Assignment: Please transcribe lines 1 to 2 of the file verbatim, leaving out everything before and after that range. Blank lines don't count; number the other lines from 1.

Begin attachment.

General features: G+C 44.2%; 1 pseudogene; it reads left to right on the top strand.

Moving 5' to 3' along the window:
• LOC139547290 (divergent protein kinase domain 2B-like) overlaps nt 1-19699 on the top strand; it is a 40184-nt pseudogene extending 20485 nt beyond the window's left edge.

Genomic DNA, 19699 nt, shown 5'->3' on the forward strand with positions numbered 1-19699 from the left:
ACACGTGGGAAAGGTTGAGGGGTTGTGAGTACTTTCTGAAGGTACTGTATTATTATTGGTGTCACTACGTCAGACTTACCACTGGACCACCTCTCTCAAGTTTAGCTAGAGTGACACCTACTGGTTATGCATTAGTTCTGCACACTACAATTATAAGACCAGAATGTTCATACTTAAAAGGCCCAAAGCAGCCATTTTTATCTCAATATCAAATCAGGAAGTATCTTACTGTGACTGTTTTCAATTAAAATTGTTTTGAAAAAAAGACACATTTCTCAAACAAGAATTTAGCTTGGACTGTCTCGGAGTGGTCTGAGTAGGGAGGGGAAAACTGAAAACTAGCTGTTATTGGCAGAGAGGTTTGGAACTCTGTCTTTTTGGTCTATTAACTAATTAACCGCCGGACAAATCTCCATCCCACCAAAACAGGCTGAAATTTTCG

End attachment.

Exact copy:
General features: G+C 44.2%; 1 pseudogene; it reads left to right on the top strand.

Moving 5' to 3' along the window: